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Visibility of Surgical Site Marking: A Prospective Randomized Trial of Two Skin Preparation Solutions
Savyasachi C. Thakkar, MD1; Simon C. Mears, MD, PhD1
1 c/o Elaine P. Henze, BJ, ELS, Medical Editor and Director, Editorial Services, Department of Orthopaedic Surgery, Johns Hopkins Bayview Medical Center, 4940 Eastern Avenue, #A665, Baltimore, MD 21224-2780. E-mail address: ehenze1@jhmi.edu
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Investigation performed at the Department of Orthopaedic Surgery, Johns Hopkins Bayview Medical Center, Baltimore, Maryland

A commentary by J. Lawrence Marsh, MD, is linked to the online version of this article at jbjs.org

Disclosure: One or more of the authors received payments or services, either directly or indirectly (i.e., via his or her institution), from a third party in support of an aspect of this work. None of the authors, or their institution(s), have had any financial relationship, in the thirty-six months prior to submission of this work, with an entity in the biomedical arena that could be perceived to influence or have the potential to influence what is written in this work. Also, no author has had any other relationships, or has engaged in any other activities, that could be perceived to influence or have the potential to influence what is written in this work. The complete Disclosures of Potential Conflicts of Interest submitted by authors are always provided with the online version of the article.

Copyright © 2012 by The Journal of Bone and Joint Surgery, Inc.
J Bone Joint Surg Am, 2012 Jan 18;94(2):97-102. doi: 10.2106/JBJS.J.00838
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An important component of the surgical time-out is to confirm surgical site skin markings to prevent wrong-site surgery. Different skin preparation solutions may have variable effects on the visibility of site markings after application. We performed a prospective randomized clinical trial to quantitatively and qualitatively evaluate the visibility of surgical site markings after the use of two commonly available skin preparation solutions.


We enrolled twenty patients undergoing primary total hip arthroplasty at our institution. Preoperatively, a black permanent marker was used to mark the skin of each patient with a random combination of three letters, underlined by a single black line, and with the surgeon's initials. Patients were randomly selected to receive a chlorhexidine-based or an iodine-based skin preparation according to manufacturer guidelines. The skin markings were photographed digitally, before and after the application of solution. The photographs made after the application of solution were assessed quantitatively, by calculating the contrast (marker to skin) before and after the application of the solutions, and qualitatively by ten orthopaedic surgeons to identify the random initials and to recognize skin markings.


The mean change in contrast level after application of the chlorhexidine-based solution was significantly greater than that after application of the iodine-based solution (mean and standard deviation, 59.8 ± 15.7 U versus 14.9 ± 11.4 U, respectively; p < 0.0001). Surgeons were an average of twenty-two times less likely (95% confidence interval, eight to sixty-eight) to judge markings as acceptable for site identification after preparation with the chlorhexidine-based solution than after preparation with the iodine-based solution. When examining individual letters, the surgeons correctly identified 296 of 300 letters in the group prepared with the iodine-based solution and 209 of 300 letters in the group prepared with the chlorhexidine-based solution; the difference was significant (p < 0.0001).


The use of the chlorhexidine-based solution for skin preparation resulted in significantly greater erasure of the surgical site marking than did the use of the iodine-based solution.

Level of Evidence: 

Therapeutic Level I. See Instructions for Authors for a complete description of levels of evidence.

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    These activities have been planned and implemented in accordance with the Essential Areas and policies of the Accreditation Council for Continuing Medical Education (ACCME) through the joint sponsorship of the American Academy of Orthopaedic Surgeons and The Journal of Bone and Joint Surgery, Inc. The American Academy of Orthopaedic Surgeons is accredited by the ACCME to provide continuing medical education for physicians.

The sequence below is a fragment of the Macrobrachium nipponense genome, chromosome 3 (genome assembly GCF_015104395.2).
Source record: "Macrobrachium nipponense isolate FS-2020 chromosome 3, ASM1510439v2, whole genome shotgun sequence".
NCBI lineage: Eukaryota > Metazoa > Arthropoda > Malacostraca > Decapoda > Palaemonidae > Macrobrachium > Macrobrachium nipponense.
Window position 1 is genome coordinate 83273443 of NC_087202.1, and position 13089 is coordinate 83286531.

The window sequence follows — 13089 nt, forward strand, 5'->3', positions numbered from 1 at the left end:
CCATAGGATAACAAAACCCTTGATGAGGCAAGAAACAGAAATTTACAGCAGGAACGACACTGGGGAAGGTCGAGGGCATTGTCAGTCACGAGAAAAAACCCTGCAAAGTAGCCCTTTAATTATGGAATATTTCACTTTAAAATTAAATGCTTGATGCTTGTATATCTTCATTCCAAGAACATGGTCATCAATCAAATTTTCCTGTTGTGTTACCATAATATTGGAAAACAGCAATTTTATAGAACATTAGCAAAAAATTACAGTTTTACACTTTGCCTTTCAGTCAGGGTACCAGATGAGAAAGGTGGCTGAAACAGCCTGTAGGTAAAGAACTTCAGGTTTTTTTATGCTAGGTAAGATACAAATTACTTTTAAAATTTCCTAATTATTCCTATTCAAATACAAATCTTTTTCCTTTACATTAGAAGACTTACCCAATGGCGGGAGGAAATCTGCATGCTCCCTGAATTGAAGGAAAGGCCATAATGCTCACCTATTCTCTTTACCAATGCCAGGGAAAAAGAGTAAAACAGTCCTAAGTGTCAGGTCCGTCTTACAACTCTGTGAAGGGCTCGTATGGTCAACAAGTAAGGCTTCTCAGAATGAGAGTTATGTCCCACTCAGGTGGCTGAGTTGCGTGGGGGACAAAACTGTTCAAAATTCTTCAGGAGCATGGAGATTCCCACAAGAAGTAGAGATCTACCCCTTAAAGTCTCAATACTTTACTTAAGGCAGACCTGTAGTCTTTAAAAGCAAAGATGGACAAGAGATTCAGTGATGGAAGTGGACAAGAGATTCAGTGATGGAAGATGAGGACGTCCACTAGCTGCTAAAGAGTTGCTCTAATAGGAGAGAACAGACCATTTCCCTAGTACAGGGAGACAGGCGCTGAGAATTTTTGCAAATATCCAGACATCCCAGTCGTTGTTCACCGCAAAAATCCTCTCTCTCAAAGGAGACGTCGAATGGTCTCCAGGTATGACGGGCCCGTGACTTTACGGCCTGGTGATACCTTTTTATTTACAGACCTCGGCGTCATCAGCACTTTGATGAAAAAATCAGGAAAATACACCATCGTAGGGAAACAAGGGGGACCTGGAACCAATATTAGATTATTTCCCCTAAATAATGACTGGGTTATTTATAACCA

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    Andrew E Cattell, Philip J Roberts
    Posted on March 15, 2012
    Optimal Surgical Site Marking Visibility in Orthopaedic Surgery
    University Hospital of North Staffordshire

    Wrong site surgery remains one of the most feared orthopaedic complications, and hence surgical site marking that is visible within the draped field of surgery prior to the initial incision is an integral element of the time-out process. This study has built on previously published work in cadaveric specimens[1,2], and has demonstrated in vivo that chlorhexidine-based solutions decrease visibility of the mark compared to iodine-based solutions utilising 3 outcome methods. While this was a well-designed trial there are however some points of concern. Of the 54 patients initially assessed eligibility 63% (34 patients) were excluded. 14 were excluded for not meeting the inclusion criteria, however the only exclusion criteria stated was an allergy to either chlorhexidine or iodine. A further 20 patients declined to participate, but the particular reasons for this have not been stated. This level of exclusion seems relatively excessive considering the non-invasive nature of this trial. A further criticism is that only white patients were included in this trial, and hence the results cannot be extrapolated to darker skinned individuals. No trials currently exist that include this population group. Furthermore no specific parameters for acceptability were defined. In his commentary J. Lawrence Marsh[3] has pointed out a wrong site error can be prevented by skin marking regardless of its clarity, and does not necessarily need to be legible to fulfill its function as it merely marks the relevant limb and does not contain information pertaining to the actual procedure. Any degree of visibility should therefore be acceptable, and hence it can only be assumed that all evidence of the mark was eradicated in those deemed unacceptable by the study. I also note that on average with chlorhexidine-based solutions 2 of the 3 letters in the group were identifiable, which would imply a degree of acceptability in site identification. The number of cases in which all 3 letters were unidentifiable however has not been stated. This study did not specify the type of applicator or the total area prepared, both of which would affect marking site degradation. While both solutions were applied according to manufacturer based guidelines the standard chloraprep sponge applicator is designed to remove the outer layers of the epidermis to improve sterility and therefore would be likely to remove the marking ink by mechanical means irrespective of what solution was applied, and while Thakkar and Mears mention that the mechanism of site erasure was uncertain it would be logical to conclude that any rigorously applied solution (particularly alcohol based solutions) would cause a significant decrease in visibility of any applied mark. The chloraprep guidelines suggest that the surgical area is prepped for a total of 30 seconds, however if the applicator were applied to only the marked area a greater degree of mechanical degradation to the marking clarity would occur. The incision site is the most crucial area to be focused on, and as the marked site is traditionally distant to the incision site this further diminishes the mechanical exfoliating effect on the marker site. If this is indeed the case do the authors suggest that we change the type of pen we use? I note that an update to Mears et al’s [1,2] original cadaveric studies was published specifically evaluating chlorhexidine resistant marking pens[4]. These new inks did show a significantly improved visibility and contrast compared to regular markers, however confidence intervals never overlapped with those of iodine-based solutions. The authors concluded that while these new pens were an improvement further development was still required. In the only published randomized study comparing antiseptic solutions and their effect on wound infection Darouiche et al[5] demonstrated chlorhexidine to be superior to povidone-iodine in preventing both superficial and deep surgical site infections, and hence before we favor iodine over chlorhexidine we need to question whether it is the chlorhexidine itself that decreases marker visibility, or simply the application method used in this study. REFERENCES [1]Mears, S. C., Davani, A. B. & Belkoff, S. M. Does the type of skin marker prevent marking erasure of surgical-site markings? Eplasty 9, 2009;e36. [2]Mears, S. C., Dinah, A. F., Knight, T. A., Frassica, F. J. & Belkoff, S. M. Visibility of surgical site marking after preoperative skin preparation. Eplasty 8, 2008;e35. [3]Marsh, J. L. Reaching Optimal Clarity on Surgical Site Marking: Commentary on an article by Savyasachi C. Thakkar, MD, and Simon C. Mears, MD, PhD:Visibility of Surgical Site Marking: A Prospective Randomized Trial of Two Skin Preparation Solutions. JBJS (Am) 2012;94:e10-e11. [4]Marsland, D., Kamath, M. Y., Mears, S. C. & Belkoff, S. M. Letter to the editor, An Update: Does the Type of Skin Marker Prevent Marking Erasure of Surgical-Site Markings? Eplasty 2010;10:e50. [5]Darouiche, R. O., Wall Jr, M. J., Itani, K. M. F., Otterson, M. F., et al. Chlorhexidine--alcohol versus povidone--iodine for surgical-site antisepsis. NEJM 2010;362:18-26.